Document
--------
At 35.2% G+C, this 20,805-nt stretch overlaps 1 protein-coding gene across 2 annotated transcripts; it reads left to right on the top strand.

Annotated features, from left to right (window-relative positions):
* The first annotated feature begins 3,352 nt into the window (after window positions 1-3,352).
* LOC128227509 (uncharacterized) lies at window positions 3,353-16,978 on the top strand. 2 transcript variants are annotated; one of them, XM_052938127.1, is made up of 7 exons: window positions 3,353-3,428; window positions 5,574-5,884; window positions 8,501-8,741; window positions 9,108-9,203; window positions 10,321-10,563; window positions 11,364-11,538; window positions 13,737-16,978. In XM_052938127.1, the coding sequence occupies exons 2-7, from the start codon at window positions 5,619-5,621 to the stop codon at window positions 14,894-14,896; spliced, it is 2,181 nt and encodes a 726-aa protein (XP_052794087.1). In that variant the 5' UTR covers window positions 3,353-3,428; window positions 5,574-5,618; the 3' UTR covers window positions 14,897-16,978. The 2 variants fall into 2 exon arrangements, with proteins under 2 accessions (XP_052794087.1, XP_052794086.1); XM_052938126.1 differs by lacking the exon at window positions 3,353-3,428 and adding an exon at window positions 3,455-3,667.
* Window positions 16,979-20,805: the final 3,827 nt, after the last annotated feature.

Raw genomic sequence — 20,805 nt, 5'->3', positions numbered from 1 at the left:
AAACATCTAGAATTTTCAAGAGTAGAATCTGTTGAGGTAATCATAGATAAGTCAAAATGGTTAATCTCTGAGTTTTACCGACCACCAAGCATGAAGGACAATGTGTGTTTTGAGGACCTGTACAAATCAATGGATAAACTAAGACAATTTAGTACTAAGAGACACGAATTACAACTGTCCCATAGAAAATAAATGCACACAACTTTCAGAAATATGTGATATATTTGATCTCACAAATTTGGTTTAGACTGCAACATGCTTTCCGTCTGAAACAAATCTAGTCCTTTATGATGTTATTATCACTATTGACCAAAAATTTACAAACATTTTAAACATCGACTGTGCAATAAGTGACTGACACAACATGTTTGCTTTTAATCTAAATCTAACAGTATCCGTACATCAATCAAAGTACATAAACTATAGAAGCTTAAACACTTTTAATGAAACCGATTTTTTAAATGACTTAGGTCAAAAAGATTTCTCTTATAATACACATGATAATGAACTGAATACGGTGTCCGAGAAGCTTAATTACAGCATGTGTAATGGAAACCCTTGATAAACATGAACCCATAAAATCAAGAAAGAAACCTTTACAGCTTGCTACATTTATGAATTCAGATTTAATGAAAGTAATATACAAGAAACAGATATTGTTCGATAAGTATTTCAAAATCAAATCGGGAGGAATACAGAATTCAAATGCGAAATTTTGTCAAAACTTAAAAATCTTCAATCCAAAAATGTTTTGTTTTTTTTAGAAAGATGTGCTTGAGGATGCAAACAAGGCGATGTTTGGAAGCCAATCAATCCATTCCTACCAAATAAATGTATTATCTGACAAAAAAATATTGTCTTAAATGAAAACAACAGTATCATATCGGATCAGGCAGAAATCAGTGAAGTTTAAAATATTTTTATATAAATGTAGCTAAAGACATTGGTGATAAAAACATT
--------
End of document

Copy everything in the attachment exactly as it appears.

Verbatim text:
At 35.2% G+C, this 20,805-nt stretch overlaps 1 protein-coding gene across 2 annotated transcripts; it reads left to right on the top strand.

Annotated features, from left to right (window-relative positions):
* The first annotated feature begins 3,352 nt into the window (after window positions 1-3,352).
* LOC128227509 (uncharacterized) lies at window positions 3,353-16,978 on the top strand. 2 transcript variants are annotated; one of them, XM_052938127.1, is made up of 7 exons: window positions 3,353-3,428; window positions 5,574-5,884; window positions 8,501-8,741; window positions 9,108-9,203; window positions 10,321-10,563; window positions 11,364-11,538; window positions 13,737-16,978. In XM_052938127.1, the coding sequence occupies exons 2-7, from the start codon at window positions 5,619-5,621 to the stop codon at window positions 14,894-14,896; spliced, it is 2,181 nt and encodes a 726-aa protein (XP_052794087.1). In that variant the 5' UTR covers window positions 3,353-3,428; window positions 5,574-5,618; the 3' UTR covers window positions 14,897-16,978. The 2 variants fall into 2 exon arrangements, with proteins under 2 accessions (XP_052794087.1, XP_052794086.1); XM_052938126.1 differs by lacking the exon at window positions 3,353-3,428 and adding an exon at window positions 3,455-3,667.
* Window positions 16,979-20,805: the final 3,827 nt, after the last annotated feature.

Raw genomic sequence — 20,805 nt, 5'->3', positions numbered from 1 at the left:
AAACATCTAGAATTTTCAAGAGTAGAATCTGTTGAGGTAATCATAGATAAGTCAAAATGGTTAATCTCTGAGTTTTACCGACCACCAAGCATGAAGGACAATGTGTGTTTTGAGGACCTGTACAAATCAATGGATAAACTAAGACAATTTAGTACTAAGAGACACGAATTACAACTGTCCCATAGAAAATAAATGCACACAACTTTCAGAAATATGTGATATATTTGATCTCACAAATTTGGTTTAGACTGCAACATGCTTTCCGTCTGAAACAAATCTAGTCCTTTATGATGTTATTATCACTATTGACCAAAAATTTACAAACATTTTAAACATCGACTGTGCAATAAGTGACTGACACAACATGTTTGCTTTTAATCTAAATCTAACAGTATCCGTACATCAATCAAAGTACATAAACTATAGAAGCTTAAACACTTTTAATGAAACCGATTTTTTAAATGACTTAGGTCAAAAAGATTTCTCTTATAATACACATGATAATGAACTGAATACGGTGTCCGAGAAGCTTAATTACAGCATGTGTAATGGAAACCCTTGATAAACATGAACCCATAAAATCAAGAAAGAAACCTTTACAGCTTGCTACATTTATGAATTCAGATTTAATGAAAGTAATATACAAGAAACAGATATTGTTCGATAAGTATTTCAAAATCAAATCGGGAGGAATACAGAATTCAAATGCGAAATTTTGTCAAAACTTAAAAATCTTCAATCCAAAAATGTTTTGTTTTTTTTAGAAAGATGTGCTTGAGGATGCAAACAAGGCGATGTTTGGAAGCCAATCAATCCATTCCTACCAAATAAATGTATTATCTGACAAAAAAATATTGTCTTAAATGAAAACAACAGTATCATATCGGATCAGGCAGAAATCAGTGAAGTTTAAAATATTTTTATATAAATGTAGCTAAAGACATTGGTGATAAAAACATT